Britain’s financial watchdog plans to ban or cap exit fees charged by investment platforms such as Hargreaves Lansdown and AJ Bell, as part of sweeping changes to the £500bn industry.
The Financial Conduct Authority has been looking into investment platforms that offer a range of funds online and found that 7% of all consumers wanted to switch but were put off from doing so, with many citing exit fees as a significant hurdle. After an interim report published in July, the regulator gave firms until early 2019 to make it easier for customers to transfer their investments to another company.
The watchdog said on Thursday that because firms had failed to do so, it planned to introduce a ban or cap on exit fees as well as new rules to allow consumers to switch platforms and remain in the same fund without having to sell their investments. It is consulting on these measures until 14 June and will announce any steps some time after that.
Christopher Woolard, the executive director of strategy and competition at the FCA, said: “While the market is working well for most of its consumers, the package we’ve announced today should make it less expensive and time-consuming for investors to shop around and move to the platform that best meets their needs. As part of that, we believe it is right that we restrict exit fees, so people can move their money freely.”
The proposed restriction on exit fees would apply to investment platforms as well as firms offering a comparable service to retail clients, including traditional wealth fund managers such as St James’s Place and Brewin Dolphin, and financial advisers.
The investment platforms market has almost doubled in size to £500bn since 2013 and an extra 2.2m customer accounts were opened over that time. The market is dominated by Hargreaves Lansdown, which charges an exit fee of £25 per fund or stock holding to customers who want to switch to a rival platform. This means that switching a multiple-stock or fund portfolio can cost hundreds of pounds in exit fees.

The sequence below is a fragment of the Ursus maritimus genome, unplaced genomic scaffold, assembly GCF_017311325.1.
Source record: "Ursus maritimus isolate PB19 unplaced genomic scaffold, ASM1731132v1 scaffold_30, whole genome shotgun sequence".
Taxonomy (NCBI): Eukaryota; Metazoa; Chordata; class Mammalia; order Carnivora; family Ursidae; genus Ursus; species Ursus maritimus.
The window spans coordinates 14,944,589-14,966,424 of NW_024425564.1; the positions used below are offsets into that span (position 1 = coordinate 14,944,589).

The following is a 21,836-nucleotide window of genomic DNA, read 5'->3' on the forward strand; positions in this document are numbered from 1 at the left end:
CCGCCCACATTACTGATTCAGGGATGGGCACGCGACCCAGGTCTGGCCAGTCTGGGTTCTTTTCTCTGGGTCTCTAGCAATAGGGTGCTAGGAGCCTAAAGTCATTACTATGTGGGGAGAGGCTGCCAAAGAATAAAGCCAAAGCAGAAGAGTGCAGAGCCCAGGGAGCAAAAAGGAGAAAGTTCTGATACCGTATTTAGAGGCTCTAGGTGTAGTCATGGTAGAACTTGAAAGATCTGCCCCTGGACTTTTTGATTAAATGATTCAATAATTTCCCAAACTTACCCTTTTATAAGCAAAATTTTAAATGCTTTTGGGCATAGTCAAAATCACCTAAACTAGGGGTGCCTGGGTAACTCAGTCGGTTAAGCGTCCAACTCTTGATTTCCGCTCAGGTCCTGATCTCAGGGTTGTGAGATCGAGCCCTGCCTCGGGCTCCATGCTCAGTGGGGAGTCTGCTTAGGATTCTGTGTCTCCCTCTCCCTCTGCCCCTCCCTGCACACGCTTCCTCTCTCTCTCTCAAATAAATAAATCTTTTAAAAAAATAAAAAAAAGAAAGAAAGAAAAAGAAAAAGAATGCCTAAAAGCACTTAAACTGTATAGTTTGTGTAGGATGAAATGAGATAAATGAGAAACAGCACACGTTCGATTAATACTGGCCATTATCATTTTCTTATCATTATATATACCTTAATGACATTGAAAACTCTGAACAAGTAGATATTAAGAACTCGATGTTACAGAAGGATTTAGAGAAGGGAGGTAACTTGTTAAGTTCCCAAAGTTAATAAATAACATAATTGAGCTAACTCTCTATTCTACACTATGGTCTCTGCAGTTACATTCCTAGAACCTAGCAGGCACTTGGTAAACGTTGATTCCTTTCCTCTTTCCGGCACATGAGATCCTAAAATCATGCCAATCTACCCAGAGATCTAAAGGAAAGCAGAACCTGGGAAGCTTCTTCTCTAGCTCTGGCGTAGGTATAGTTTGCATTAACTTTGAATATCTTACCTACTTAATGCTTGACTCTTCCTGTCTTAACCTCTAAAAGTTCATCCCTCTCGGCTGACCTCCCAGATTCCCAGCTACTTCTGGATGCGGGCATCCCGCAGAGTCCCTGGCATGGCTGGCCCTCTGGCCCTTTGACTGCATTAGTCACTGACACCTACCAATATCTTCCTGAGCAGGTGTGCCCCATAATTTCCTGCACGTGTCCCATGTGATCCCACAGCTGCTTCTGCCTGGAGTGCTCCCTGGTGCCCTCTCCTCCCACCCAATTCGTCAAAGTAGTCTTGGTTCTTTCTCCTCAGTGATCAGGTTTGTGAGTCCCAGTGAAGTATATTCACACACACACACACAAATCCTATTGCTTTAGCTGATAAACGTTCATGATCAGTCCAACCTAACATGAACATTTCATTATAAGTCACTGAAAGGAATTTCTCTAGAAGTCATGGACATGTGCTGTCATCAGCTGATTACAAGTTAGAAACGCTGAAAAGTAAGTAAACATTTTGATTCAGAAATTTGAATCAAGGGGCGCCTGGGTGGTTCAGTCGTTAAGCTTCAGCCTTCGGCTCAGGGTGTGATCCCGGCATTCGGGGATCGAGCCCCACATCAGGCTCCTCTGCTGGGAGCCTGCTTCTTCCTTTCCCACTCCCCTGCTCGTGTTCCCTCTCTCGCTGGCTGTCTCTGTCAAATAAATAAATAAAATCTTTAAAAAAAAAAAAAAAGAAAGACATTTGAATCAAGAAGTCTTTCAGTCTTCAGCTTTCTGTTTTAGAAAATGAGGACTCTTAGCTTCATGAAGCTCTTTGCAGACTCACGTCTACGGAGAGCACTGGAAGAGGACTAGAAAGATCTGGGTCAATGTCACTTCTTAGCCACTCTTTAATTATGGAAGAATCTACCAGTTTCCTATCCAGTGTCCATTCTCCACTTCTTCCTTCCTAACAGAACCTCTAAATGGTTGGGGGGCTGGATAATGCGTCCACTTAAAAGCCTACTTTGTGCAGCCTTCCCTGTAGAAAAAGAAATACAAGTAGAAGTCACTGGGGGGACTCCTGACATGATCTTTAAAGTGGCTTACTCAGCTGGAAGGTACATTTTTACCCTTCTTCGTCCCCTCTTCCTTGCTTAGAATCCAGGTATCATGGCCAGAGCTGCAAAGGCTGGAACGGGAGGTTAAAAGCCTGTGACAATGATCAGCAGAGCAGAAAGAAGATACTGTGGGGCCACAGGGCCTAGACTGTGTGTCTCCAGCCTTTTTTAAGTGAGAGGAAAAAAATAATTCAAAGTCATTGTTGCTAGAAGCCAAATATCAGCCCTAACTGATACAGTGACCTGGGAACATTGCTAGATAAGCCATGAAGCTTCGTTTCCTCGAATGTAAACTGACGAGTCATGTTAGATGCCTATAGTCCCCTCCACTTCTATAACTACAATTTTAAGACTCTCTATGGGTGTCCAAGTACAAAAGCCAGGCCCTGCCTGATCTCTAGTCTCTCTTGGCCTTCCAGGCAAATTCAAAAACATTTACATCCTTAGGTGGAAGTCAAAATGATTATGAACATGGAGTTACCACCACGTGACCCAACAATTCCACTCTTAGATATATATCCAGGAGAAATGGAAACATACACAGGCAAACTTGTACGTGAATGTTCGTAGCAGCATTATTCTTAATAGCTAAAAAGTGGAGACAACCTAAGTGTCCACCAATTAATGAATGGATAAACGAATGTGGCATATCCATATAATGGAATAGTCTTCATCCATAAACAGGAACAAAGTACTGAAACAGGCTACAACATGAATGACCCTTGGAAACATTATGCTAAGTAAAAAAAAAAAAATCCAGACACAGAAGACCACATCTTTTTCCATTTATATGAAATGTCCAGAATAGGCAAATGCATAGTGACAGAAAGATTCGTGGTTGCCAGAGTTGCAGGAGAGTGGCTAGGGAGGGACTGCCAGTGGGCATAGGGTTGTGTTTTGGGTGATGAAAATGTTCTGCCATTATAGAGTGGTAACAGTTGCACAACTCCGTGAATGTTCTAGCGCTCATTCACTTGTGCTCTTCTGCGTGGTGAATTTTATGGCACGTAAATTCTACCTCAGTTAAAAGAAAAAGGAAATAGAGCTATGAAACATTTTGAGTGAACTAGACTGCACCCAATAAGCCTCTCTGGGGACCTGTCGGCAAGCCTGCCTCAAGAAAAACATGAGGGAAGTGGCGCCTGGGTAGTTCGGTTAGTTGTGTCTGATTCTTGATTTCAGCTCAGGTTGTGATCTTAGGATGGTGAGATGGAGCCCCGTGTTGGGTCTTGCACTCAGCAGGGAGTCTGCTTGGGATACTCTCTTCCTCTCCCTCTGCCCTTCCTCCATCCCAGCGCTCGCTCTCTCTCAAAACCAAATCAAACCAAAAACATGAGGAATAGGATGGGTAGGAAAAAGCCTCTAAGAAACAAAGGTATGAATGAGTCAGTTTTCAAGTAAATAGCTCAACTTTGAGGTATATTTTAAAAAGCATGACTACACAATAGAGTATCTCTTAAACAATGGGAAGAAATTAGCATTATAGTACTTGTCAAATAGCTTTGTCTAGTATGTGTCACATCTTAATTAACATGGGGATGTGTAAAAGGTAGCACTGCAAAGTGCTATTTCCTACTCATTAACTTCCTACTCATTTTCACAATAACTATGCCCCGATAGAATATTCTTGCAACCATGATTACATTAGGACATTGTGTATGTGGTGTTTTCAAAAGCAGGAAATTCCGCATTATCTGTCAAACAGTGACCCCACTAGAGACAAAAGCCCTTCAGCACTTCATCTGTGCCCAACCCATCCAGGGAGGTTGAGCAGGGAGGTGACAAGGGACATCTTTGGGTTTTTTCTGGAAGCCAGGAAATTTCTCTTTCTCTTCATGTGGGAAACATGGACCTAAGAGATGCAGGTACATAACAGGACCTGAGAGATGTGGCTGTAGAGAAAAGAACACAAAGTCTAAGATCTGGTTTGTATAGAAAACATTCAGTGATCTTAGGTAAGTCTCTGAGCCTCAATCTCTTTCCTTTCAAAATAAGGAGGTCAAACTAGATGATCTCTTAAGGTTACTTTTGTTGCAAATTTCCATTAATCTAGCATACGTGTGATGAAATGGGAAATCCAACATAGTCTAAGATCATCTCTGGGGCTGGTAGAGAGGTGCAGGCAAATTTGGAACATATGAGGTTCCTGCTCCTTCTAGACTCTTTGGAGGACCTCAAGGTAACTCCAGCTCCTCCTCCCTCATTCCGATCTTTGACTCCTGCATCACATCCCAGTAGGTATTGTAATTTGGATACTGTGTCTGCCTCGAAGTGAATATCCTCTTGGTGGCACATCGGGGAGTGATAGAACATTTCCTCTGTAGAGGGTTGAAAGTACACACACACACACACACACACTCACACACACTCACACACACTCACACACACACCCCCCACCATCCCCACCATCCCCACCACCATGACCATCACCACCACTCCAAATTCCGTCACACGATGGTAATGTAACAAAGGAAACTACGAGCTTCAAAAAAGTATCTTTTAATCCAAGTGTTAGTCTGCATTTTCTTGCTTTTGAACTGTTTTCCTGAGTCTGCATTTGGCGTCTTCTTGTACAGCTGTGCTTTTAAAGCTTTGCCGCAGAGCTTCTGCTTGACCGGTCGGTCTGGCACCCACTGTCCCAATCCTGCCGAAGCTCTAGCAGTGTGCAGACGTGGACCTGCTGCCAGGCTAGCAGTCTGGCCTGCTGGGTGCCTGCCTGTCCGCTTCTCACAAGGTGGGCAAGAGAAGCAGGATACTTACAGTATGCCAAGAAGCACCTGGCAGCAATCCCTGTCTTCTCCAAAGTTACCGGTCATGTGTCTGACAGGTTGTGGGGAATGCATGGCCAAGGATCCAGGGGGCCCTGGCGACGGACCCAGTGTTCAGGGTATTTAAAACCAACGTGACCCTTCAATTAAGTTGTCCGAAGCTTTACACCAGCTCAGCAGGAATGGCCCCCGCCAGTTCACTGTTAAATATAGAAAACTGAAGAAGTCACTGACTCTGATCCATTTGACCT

The FCA acknowledged that firms that charge exit fees could respond to restrictions by increasing other platform charges. However, it concluded that because exit fees in 2017 only accounted for 0.2% of firms’ revenue on average, any increase in other charges should be limited.
Hargreaves Lansdown welcomed the proposed measures and that they would apply to the wider market rather than just investment platforms but stressed that any restrictions on exit fees needed to be proportionate. Tom McPhail, its head of retirement policy, said: “Firms will always have to find ways to cover the cost of services they provide.”
McPhail chairs an industry group that is working to speed up transfers of investments so they can be done within hours, rather than days or weeks. At Hargreaves Lansdown, 90% of transfers happen within 17 days and half are done within six days.
Interactive Investor, the online investment platform, estimates that it costs just £1 to transfer a stock or fund holding to another platform. The firm has not charged exit fees since December 2017 and permanently scrapped them in November.
Richard Wilson, its chief executive, said: “We wholeheartedly agree with an outright ban on exit fees. Capping them doesn’t solve the issues because it’s a recipe for rip-offs.
“Exit fees inhibit freedom of choice and transparency. Other firms are charging excessive exit fees. Nearly all consumers are not aware they will be charged to exit at the point when they sign up.”